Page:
These days, practically any kind of business service is based on customer interactions. Restaurants, hairdressers, and even your good ol’ plumber rely on review websites such as Yelp, TripAdvisor, and Facebook.
Have you ever wondered why that weird Indian restaurant is ranked #1 in your area? Food quality? Atmosphere? Decor? Well, probably a combination of all of these, but most likely the incredible personal service that goes with it.
I’ve just returned from a trip to South Korea where I wandered around Seoul with my girlfriend. We are both extreme foodies and we like discovering new cultures through food, dining at places recommended by locals.
We came across a nice looking taco restaurant with reviews like “probably the BEST tacos in the world” and “Amazing. Just purely amazing.” We were intrigued and decided to give it a go. The tacos were juicy and delicious, but I would have a hard time labeling them the “best in the world.” However, what this place did do incredibly well was customer interaction.
As we walked in, we were greeted by the owner personally and shown to good seats by the window. He made sure we were seated comfortably and suggested some menu combinations. Later on, he came over to check on us, and this is where the magic happened.
Aaron, the founder, introduced himself formally. He sat down next to us and walked us through the story of his place. It started as a small 5 seat taco shop and became something he is planning to franchise to hundreds of locations across the world. None of what he said actually felt like a marketing sales pitch. In fact, we couldn’t care less, we were already sipping the cocktails he brought over. He even shared personal information with us about the reasons he moved to South Korea with his wife, which involved fertility problems. He answered our questions and recommended some great places to check out in Seoul, which we did later that night. By the time he left and wished us a good meal, we felt as though he had been a long-time friend of ours.
All this took less than 3 minutes. However, we were impressed, and as silly as it sounds, we felt good and cared for. Of course we realize that he had probably given this speech 15 times that day, but it felt genuine to us and that’s what mattered.
What he did there doesn’t seem like much, but I personally believe that this can easily turn into a 10X or even 100X return on investment in the long term.
If you’re reading this, you probably aren’t the founder of a sit-down taco joint in Seoul. More likely, your enterprise exists only online, and you’ll never see your customers or users in real life. But I believe that having Aaron’s level of interaction for an internet business is not only possible, but even… easier! If you are using a tool like Intercom, Drift or Crisp for customer messaging then you have access to an unbelievable amount of data that can help you customize your answers and provide personalized service.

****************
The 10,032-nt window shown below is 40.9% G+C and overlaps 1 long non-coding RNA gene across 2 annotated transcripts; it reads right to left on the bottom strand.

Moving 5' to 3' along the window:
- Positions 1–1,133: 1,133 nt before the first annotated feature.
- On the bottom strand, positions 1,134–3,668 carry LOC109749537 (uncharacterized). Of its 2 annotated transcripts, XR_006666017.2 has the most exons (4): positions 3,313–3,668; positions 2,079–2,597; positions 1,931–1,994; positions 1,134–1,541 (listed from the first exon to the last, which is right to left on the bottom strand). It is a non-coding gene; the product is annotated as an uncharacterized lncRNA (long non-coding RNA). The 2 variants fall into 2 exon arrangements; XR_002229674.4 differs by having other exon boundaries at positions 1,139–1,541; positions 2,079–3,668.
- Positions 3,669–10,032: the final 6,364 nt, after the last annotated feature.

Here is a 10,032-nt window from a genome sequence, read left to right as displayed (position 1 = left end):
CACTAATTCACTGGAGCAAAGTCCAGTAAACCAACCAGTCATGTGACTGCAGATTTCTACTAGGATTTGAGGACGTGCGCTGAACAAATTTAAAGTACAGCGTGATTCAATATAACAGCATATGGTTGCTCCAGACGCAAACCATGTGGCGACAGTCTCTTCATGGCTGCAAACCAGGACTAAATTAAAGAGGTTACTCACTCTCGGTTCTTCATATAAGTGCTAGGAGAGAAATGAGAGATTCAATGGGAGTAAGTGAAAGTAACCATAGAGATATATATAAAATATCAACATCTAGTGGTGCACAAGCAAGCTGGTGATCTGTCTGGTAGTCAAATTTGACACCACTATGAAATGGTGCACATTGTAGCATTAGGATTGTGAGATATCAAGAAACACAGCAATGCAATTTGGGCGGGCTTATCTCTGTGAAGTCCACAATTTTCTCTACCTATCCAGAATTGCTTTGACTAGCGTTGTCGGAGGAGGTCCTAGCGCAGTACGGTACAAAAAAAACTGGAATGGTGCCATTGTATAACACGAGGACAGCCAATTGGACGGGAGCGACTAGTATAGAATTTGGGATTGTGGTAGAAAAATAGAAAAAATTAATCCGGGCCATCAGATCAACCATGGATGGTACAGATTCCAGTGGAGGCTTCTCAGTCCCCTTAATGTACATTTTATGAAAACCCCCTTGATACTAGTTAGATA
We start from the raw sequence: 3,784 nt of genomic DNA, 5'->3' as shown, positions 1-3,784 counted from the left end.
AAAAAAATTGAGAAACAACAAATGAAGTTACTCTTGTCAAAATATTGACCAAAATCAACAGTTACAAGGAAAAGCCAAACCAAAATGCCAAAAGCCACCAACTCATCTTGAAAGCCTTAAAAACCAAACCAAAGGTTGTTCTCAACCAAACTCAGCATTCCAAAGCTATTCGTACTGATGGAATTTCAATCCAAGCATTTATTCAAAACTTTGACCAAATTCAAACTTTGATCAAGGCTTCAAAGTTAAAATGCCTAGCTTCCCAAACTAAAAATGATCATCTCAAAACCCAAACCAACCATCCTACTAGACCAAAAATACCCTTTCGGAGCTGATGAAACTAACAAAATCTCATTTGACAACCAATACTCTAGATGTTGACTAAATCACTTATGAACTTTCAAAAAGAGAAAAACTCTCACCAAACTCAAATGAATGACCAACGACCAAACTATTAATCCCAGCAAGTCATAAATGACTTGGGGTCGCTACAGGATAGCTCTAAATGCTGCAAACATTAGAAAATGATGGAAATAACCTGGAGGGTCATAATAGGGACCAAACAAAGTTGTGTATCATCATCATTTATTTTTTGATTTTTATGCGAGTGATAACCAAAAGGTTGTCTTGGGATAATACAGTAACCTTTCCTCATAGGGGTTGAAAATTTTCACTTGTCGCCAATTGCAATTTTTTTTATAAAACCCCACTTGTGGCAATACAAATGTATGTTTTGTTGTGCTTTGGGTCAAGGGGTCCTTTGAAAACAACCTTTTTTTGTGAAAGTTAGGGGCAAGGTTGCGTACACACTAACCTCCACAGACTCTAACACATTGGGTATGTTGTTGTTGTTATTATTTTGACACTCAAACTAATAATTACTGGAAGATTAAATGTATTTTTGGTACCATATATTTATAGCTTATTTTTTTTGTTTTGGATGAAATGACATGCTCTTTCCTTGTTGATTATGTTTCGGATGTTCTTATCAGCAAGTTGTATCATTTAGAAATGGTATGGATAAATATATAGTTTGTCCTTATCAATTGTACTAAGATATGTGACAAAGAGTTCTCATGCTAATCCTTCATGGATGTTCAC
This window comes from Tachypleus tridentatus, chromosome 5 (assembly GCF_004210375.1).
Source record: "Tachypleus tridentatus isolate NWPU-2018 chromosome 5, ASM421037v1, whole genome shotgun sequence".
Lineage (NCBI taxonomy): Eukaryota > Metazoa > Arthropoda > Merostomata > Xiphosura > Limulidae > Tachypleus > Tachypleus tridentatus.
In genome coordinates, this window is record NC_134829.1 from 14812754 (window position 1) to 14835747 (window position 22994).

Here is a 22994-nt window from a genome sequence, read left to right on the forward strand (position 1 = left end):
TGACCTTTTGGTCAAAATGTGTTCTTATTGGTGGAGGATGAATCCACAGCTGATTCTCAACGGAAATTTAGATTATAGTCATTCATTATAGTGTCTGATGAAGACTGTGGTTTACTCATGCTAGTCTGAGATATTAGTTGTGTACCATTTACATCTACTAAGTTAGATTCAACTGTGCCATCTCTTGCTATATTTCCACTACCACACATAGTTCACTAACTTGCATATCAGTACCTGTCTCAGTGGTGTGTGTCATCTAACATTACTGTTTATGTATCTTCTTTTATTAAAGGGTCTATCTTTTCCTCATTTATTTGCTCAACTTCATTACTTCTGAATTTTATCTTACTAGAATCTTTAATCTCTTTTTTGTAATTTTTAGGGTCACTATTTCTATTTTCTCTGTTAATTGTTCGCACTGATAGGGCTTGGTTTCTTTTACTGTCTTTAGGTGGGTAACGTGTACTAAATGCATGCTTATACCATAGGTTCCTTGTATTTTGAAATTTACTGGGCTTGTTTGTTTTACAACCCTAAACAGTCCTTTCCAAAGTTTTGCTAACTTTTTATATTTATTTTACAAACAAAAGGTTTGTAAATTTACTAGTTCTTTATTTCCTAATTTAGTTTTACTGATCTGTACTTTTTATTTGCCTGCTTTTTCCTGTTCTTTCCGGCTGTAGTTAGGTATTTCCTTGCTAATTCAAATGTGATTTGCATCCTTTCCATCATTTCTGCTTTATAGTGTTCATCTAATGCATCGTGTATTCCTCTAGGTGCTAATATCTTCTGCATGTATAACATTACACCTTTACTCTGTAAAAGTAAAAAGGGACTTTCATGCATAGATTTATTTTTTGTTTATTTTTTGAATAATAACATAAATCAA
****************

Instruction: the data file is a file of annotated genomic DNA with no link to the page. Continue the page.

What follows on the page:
Adding value through service
If you think you don’t have time for that, think again. Here are the top 5 reasons you should engage personally with your clients.
1. Add value where the value is
I think that most of your time as an internet business founder should be spent on adding value to your business. If your startup involves providing a service, then engaging with your customers directly is probably where the value is. Obviously, this practice wouldn’t make a lot of sense for someone like Mark Zuckerberg or Elon Musk, so in the end, it all depends on the scale of your company.
2. Get invaluable, unfiltered feedback right from the source
Talking with your client reveals everything about your business, from what’s working to what isn’t. You will then be able to use that info to get your product on the right path.
3. Screen each customer individually to provide one-on-one service
You will also have the unfair advantage of screening each customer individually, so you can notice VIPs and give them special treatment. I am personally reviewing every payment we receive, checking our customer’s websites and trying to get a general idea of how they plan to use our product, so I’m able to recommend them a specific direction and tailor my tone and discourse to them before we even interact.
4. Use your founder action power to solve issues
No one ever likes to feel like they are talking to a wall, or worse, people without action power. Airlines are the best example: should anything happen, you often see people screaming their lungs out at a poor check-in desk employee, desperate for action.
As a startup founder, you have direct action power in any situation. You don’t have to ask permission from anyone. You want to give someone a full refund? No problem, issue it on the spot. Customers appreciate the flexibility, the reactivity and the direct action made to solve their concrete problem. Use that.
5. Turn negative situations into positive ones
You will also be able to turn any negative situation into a positive one. I’ve personally been amazed at how tone can change from one email to another just by answering politely and offering an empathetic and thoughtful solution to the problem.
It’s up to you. What kind of business do you want to build? Don’t run a business with faceless data where your customers are just rows in your database. Don’t automate your customer service. Get personal. Once you grow, you will have time to scale this or re-adapt your strategy. Talk with people, help solve their problems, and use that to improve the experience of your next customers.